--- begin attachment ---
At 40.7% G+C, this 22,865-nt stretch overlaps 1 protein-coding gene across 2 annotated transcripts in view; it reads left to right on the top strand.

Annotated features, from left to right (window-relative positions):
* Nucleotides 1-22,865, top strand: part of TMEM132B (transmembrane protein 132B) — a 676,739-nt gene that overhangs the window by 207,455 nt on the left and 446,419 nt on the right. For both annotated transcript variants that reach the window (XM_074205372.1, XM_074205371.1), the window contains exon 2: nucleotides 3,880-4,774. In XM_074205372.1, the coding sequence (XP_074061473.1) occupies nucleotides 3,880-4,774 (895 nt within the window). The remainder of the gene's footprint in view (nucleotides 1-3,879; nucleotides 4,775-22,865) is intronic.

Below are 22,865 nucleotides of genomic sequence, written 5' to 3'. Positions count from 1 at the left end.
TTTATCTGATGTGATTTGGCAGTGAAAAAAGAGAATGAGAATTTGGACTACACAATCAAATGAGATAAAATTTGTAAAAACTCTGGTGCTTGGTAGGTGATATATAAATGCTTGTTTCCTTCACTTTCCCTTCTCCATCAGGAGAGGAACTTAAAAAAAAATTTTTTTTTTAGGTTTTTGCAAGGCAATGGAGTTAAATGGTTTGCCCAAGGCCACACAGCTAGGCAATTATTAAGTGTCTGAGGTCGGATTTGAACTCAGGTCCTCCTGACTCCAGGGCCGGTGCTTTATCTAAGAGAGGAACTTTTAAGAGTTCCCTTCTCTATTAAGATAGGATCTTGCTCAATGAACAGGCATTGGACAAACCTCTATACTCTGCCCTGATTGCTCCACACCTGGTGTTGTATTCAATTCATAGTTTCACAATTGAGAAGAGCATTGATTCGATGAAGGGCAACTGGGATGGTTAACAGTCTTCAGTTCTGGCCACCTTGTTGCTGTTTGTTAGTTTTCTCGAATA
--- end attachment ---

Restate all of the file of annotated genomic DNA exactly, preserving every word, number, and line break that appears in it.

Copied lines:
At 40.7% G+C, this 22,865-nt stretch overlaps 1 protein-coding gene across 2 annotated transcripts in view; it reads left to right on the top strand.

Annotated features, from left to right (window-relative positions):
* Nucleotides 1-22,865, top strand: part of TMEM132B (transmembrane protein 132B) — a 676,739-nt gene that overhangs the window by 207,455 nt on the left and 446,419 nt on the right. For both annotated transcript variants that reach the window (XM_074205372.1, XM_074205371.1), the window contains exon 2: nucleotides 3,880-4,774. In XM_074205372.1, the coding sequence (XP_074061473.1) occupies nucleotides 3,880-4,774 (895 nt within the window). The remainder of the gene's footprint in view (nucleotides 1-3,879; nucleotides 4,775-22,865) is intronic.

Below are 22,865 nucleotides of genomic sequence, written 5' to 3'. Positions count from 1 at the left end.
TTTATCTGATGTGATTTGGCAGTGAAAAAAGAGAATGAGAATTTGGACTACACAATCAAATGAGATAAAATTTGTAAAAACTCTGGTGCTTGGTAGGTGATATATAAATGCTTGTTTCCTTCACTTTCCCTTCTCCATCAGGAGAGGAACTTAAAAAAAAATTTTTTTTTTAGGTTTTTGCAAGGCAATGGAGTTAAATGGTTTGCCCAAGGCCACACAGCTAGGCAATTATTAAGTGTCTGAGGTCGGATTTGAACTCAGGTCCTCCTGACTCCAGGGCCGGTGCTTTATCTAAGAGAGGAACTTTTAAGAGTTCCCTTCTCTATTAAGATAGGATCTTGCTCAATGAACAGGCATTGGACAAACCTCTATACTCTGCCCTGATTGCTCCACACCTGGTGTTGTATTCAATTCATAGTTTCACAATTGAGAAGAGCATTGATTCGATGAAGGGCAACTGGGATGGTTAACAGTCTTCAGTTCTGGCCACCTTGTTGCTGTTTGTTAGTTTTCTCGAATA